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Executive Summary

The context

With the collapse of the Berlin Wall, went the conflict that had oriented our thinking and action about politics for more than half a century. To the surprise of almost everyone, it went out, not with a bang, but with a whimper. Europe, from West to East, suddenly found itself in a much-enlarged democratic space. Membership in the Council of Europe had increased to forty-five in 2004. The European Union expanded to twenty-five countries, with others preparing to join. Never before has there been such a large number of politically active, trans-national networks motivated by the “interests and passions” of citizens to promote and protect the quality of their democracy.

In this unprecedentedly favorable context, how does one explain the widespread discontent with the practice of “real existing” democracy in Europe. Citizens’ reactions have ranged from indifference, neglect and ras-le-bol, through suspicion and mistrust of politicians, to overt hostility towards “politics” – whether of the left, right or centre. The convergence of these trends at the European level could be observed in the low turnout for the 2004 European Parliament elections, but this only mirrors in an exaggerated way the rising abstention that has affected national elections.

If it is to retain its legitimacy, contemporary democracy must react, adapt and actively attempt to mould its environment if it is to have a significant effect upon improving the socio-political, cultural and economic “well-being” of its citizens. Today’s governments throughout Europe are being assailed by a myriad of external forces. These have changed the context in which liberal political democracy operates. Governments and elected representatives have found it increasingly difficult to cope with these changes through their traditional institutions and arrangements. Just to list the major ones currently affecting “real existing” democracy in Europe, these are: globalisation, European integration, inter-cultural migration, demographic trends, economic performance, technological change, state capacity, individuation, mediatisation and a prevailing sense of insecurity.

The structure

This Green Paper on “The Future of Democracy in Europe Trends, Analyses and Reforms” addresses each of these outside forces as posing both “challenges and opportunities” to the way democracy has been practised, analyses their impact upon citizenship, representation and decision-making institutions and concludes by proposing some twenty-nine potential reforms that are intended to make democratic institutions work better and, hence, enhance the legitimacy of governing and governance arrangements by making them more accountable to the will of the people, a politically skilled and responsible demos.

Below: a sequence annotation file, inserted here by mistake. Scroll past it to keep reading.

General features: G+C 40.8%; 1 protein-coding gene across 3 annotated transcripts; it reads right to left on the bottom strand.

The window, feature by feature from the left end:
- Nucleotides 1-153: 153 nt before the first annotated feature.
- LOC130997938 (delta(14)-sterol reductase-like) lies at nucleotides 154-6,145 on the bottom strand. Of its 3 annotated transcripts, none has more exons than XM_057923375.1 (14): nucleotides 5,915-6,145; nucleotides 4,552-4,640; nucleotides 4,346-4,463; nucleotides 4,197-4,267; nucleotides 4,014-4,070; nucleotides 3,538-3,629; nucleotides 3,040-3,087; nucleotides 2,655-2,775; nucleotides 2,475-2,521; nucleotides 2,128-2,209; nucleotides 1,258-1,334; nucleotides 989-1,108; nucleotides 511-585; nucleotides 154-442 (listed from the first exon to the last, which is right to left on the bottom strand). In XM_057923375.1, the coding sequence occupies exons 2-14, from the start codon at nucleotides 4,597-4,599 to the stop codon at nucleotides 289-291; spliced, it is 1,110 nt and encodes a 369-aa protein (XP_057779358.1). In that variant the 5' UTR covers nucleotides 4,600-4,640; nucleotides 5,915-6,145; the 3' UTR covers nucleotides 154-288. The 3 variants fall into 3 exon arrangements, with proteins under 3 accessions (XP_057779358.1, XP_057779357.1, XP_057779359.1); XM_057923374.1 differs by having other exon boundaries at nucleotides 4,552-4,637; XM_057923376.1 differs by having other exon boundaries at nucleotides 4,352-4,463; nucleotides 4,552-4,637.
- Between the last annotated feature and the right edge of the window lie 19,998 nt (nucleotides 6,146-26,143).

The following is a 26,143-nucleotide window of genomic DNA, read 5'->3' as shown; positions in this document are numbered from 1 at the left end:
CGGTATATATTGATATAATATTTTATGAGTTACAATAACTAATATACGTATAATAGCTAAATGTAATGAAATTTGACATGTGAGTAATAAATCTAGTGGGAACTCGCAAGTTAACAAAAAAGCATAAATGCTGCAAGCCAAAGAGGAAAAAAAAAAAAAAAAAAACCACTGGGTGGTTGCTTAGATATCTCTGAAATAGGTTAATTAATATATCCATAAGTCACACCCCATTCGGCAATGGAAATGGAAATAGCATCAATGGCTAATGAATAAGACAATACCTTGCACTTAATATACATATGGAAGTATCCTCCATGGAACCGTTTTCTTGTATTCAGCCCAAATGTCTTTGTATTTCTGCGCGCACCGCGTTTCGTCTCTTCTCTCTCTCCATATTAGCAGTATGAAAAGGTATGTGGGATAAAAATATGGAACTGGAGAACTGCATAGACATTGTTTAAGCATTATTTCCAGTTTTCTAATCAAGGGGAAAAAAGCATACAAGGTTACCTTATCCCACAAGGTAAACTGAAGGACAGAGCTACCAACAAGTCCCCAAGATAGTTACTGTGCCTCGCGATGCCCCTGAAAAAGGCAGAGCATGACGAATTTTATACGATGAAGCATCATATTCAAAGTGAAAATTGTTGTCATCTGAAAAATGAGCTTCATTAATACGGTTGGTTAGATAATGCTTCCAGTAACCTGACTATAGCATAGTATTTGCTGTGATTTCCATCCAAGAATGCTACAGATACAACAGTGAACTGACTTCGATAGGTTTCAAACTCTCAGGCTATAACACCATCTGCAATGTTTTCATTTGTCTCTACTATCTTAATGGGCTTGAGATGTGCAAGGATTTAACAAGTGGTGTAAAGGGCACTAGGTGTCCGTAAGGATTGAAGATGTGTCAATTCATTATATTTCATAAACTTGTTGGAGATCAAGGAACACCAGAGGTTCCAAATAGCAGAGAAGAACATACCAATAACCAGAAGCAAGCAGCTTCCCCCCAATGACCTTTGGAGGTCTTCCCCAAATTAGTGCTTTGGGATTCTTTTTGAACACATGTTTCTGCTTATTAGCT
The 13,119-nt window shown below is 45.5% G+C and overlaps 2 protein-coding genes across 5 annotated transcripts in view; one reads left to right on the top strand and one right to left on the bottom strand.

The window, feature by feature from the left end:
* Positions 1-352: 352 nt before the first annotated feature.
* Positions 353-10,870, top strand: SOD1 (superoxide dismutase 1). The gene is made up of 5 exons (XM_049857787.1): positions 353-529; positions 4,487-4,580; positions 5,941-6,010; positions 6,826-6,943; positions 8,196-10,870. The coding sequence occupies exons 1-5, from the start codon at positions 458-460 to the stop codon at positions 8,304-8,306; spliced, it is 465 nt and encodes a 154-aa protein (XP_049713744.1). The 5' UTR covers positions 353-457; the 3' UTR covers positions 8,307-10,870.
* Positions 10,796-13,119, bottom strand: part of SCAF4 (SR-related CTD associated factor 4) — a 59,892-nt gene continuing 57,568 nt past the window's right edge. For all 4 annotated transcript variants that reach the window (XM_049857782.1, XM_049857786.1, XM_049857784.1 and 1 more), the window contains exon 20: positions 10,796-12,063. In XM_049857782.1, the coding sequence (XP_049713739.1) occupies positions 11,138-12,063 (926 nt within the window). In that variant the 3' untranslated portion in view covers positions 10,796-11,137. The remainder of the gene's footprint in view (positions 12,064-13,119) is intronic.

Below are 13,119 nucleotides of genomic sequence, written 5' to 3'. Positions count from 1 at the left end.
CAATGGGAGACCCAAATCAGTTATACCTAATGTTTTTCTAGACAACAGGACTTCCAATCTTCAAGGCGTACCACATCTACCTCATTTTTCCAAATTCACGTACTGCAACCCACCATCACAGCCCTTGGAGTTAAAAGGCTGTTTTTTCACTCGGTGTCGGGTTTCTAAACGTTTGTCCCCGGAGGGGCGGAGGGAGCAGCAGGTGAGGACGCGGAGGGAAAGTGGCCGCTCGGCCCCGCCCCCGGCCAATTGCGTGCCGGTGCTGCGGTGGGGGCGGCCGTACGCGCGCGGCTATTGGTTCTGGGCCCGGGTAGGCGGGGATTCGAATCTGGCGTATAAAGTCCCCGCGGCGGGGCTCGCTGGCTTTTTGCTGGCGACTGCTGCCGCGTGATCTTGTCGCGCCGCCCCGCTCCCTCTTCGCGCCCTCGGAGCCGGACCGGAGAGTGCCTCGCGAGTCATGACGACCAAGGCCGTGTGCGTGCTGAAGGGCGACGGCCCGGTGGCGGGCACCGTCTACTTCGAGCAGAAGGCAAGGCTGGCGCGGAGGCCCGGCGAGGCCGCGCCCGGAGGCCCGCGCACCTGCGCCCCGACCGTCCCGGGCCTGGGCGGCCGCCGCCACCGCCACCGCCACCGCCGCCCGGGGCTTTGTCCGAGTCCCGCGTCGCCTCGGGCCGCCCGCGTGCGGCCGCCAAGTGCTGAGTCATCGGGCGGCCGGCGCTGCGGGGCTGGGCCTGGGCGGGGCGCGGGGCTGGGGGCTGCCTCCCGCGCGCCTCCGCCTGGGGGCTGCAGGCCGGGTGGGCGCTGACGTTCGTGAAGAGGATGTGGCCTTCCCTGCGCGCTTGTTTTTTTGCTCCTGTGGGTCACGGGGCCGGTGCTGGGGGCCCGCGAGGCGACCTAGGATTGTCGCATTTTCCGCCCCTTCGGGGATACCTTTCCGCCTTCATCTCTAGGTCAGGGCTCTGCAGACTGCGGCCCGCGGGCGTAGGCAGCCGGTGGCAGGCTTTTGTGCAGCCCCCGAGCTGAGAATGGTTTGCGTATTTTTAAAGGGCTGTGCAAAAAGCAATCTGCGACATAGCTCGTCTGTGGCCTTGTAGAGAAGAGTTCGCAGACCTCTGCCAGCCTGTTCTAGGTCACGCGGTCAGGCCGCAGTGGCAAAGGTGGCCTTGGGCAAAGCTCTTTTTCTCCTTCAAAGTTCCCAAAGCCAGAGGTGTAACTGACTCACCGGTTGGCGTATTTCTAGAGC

Part I defines the major external challenges and opportunities facing democracy in Europe. It interprets them through the analytical device of rival hypotheses. For each there is a potentially negative impact and a potentially positive one. In other words, democracy could be strengthened or weakened, depending on the reaction of existing political forces and their willingness or resistance to reform. For example, globalisation has weakened the authority and capacity of the national state to solve problems, particularly those involving economic regulation, but it has also provided non-state and trans-national actors with increased resources to pressure for more effective regulation across national borders. The rise of better-educated and differently employed citizens has brought with it greater “individuation” in the way in which they conceive interests and passions. This, in turn, has undermined the collectivist spirit that once belonged to trade unions, political parties and comprehensive social movements. But these changes have brought with them a personalised and intense conception of political action that demands more flexible and participatory structures that cut across the previous categories of class and ideology.

Inter-cultural migration may have triggered xenophobic reactions from certain segments of the “native population”, thereby adding fuel to ultra-nationalist political parties. In the longer run, however, citizens in multi-cultural societies acquire a broader outlook and a greater tolerance for diversity. Moreover, the presence of high numbers of permanent foreign residents (denizens) places new issues on the political agenda and tends to stimulate competition between parties, if and when these denizens become citizens.

Part II of the Green Paper analyses the democratic “actors and processes” in relation to the extrinsic “challenges and opportunities” and to the intrinsic tendencies of the practice of “real-existing” democracy. Organising their discussion around “citizenship”, “representation” and “decision making”, the authors reveal trends, examine how the polities and citizens have responded and discuss experimental initiatives.

Topics include rising citizen disaffection, the political exclusion of denizens, the erosion of the appeal and organizational core of traditional political parties, the quantitative and qualitative transformation of civil society associations, the rise of direct citizen consultation in the form of referendums and the popular initiative, the increased importance of non-democratic ‘guardian’ institutions outside effective democratic control, and the shift in responsibility for decision making both downwards to sub-national units and upwards to the European Union.